There was a time when the joke in some quarters of the City was that Talk Talk was precisely that. Just talk. Since its launch in 2003 as a fixed-line telephony company, the Carphone Warehouse subsidiary has made slow but steady progress, given added stimulus now and then by the acquisition of rivals.
But Talk Talk hit the headlines back in April when it appeared to turn the UK consumer telecoms market on its head with the launch of a "free" broadband service. The offer for those signing up to the Talk 3 International package is unlimited calls in the UK and internationally to Europe, North America and Australia, plus unlimited 8 Megabit broadband usage, for an installation fee (then) of £19.99 a month.
This, observers said, was going to trigger a broadband price war and guarantee the much-vaunted great leap forward in UK internet usage. Wishful thinkers, not least in government, had been talking about "Broadband Britain" since the mid-90s - now it was surely on the verge of becoming a reality.
And indeed, the overall UK figures continue to give encouragement - even if Talk Talk's ability to deliver has, to date, been patchy to say the least. The company was quite unprepared for the level of demand and is still snowed under.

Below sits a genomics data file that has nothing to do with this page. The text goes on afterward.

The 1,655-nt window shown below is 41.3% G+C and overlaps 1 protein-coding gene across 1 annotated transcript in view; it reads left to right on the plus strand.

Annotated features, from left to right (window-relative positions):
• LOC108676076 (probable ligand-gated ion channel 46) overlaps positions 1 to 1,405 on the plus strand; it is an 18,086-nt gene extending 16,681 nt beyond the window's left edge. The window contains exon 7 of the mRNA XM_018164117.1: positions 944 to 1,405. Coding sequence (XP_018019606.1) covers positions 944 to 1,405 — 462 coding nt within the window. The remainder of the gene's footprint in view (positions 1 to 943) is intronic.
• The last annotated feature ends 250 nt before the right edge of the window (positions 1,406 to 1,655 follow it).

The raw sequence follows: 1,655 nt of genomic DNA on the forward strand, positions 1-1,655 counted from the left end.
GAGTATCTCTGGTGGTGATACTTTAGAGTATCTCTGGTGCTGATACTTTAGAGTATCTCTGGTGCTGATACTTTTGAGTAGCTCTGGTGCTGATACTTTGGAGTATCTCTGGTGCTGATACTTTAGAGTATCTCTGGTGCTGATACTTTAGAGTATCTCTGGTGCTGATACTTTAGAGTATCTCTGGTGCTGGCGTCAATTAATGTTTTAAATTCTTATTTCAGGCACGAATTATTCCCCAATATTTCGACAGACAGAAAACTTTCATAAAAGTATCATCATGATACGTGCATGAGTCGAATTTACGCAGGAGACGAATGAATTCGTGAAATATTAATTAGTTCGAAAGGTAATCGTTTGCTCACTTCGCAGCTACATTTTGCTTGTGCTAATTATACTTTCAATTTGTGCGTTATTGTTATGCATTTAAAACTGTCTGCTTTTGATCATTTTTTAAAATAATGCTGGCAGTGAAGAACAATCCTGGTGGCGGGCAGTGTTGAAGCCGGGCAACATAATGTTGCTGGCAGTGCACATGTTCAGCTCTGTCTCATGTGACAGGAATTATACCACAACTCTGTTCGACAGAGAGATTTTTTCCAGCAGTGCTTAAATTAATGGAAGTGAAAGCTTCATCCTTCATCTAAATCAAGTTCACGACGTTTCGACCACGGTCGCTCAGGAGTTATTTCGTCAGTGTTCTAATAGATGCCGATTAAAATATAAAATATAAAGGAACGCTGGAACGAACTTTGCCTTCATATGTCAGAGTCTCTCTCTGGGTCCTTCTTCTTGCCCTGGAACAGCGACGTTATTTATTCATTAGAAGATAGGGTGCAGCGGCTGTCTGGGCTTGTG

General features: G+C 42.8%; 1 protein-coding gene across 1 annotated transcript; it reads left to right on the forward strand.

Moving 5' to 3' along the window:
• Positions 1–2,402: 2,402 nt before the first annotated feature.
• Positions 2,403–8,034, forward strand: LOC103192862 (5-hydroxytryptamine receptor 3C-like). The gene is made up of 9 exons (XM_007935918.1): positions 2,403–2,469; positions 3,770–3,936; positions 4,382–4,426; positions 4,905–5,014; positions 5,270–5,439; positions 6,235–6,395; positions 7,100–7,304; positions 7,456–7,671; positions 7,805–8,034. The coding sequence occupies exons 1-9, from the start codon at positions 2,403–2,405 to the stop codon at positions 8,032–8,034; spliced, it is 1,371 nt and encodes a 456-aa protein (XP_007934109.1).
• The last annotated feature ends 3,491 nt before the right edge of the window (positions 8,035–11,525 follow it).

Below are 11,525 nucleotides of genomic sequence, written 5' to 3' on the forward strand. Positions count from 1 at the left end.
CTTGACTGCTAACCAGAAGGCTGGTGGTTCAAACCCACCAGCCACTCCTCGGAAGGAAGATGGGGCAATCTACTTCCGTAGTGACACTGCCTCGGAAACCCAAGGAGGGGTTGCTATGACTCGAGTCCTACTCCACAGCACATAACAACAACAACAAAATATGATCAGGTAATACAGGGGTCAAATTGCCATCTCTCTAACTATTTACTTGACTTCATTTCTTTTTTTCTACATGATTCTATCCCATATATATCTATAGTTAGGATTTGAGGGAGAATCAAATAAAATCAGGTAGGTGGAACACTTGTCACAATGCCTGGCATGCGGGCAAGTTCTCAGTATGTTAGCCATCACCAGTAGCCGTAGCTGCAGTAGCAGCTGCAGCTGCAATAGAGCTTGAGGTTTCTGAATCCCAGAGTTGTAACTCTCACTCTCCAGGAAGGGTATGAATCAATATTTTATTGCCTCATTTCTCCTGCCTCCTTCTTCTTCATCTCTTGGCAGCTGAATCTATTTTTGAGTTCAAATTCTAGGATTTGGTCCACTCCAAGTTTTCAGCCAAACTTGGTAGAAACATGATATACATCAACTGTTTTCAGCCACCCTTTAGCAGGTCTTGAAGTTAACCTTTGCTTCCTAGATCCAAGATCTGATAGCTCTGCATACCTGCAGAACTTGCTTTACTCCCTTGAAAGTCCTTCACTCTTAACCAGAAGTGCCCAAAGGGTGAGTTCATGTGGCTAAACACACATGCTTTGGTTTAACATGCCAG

This explains the company's determination to acquire AOL's UK internet service provision business. The £370 million deal, which was signed last week, gives Talk Talk an additional 2.1 million subscribers (1.5 million of which are broadband) which, added to its own tally of 421,000, propels it to number three in the broadband internet service provision market behind the merged NTL-Telewest entity (2.9 million) and BT (2.3 million).
1. The company founder, Charles Dunstone, opened his first Carphone Warehouse shop in 1989. The company, now publicly quoted, has 1,700 retail outlets selling mobile handsets in ten countries. Having acquired Opal Telecom in 2002, it launched a telephony company, Talk Talk, in 2003. In 2005, it acquired two rival low-cost landline operators - Onetel and Tele2. This took its total telephony customer base to 2.5 million. In April 2006, it launched what is marketed a little misleadingly as a "free" broadband service - but it offers more service for less money than its rivals.
2. AOL also gets what it wanted from the deal. Since the dotcom crash more than five years ago (blame for which, in the minds of the public, is now laid at the door of AOL and its overvalued merger with Time Warner), the company lost direction. Having failed to see the importance of broadband, it now wants to get out of the connectivity business, while staying in the portal and content market. So, under the terms of the Carphone deal, Talk Talk's broadband customers will all be routed by default to an AOL portal.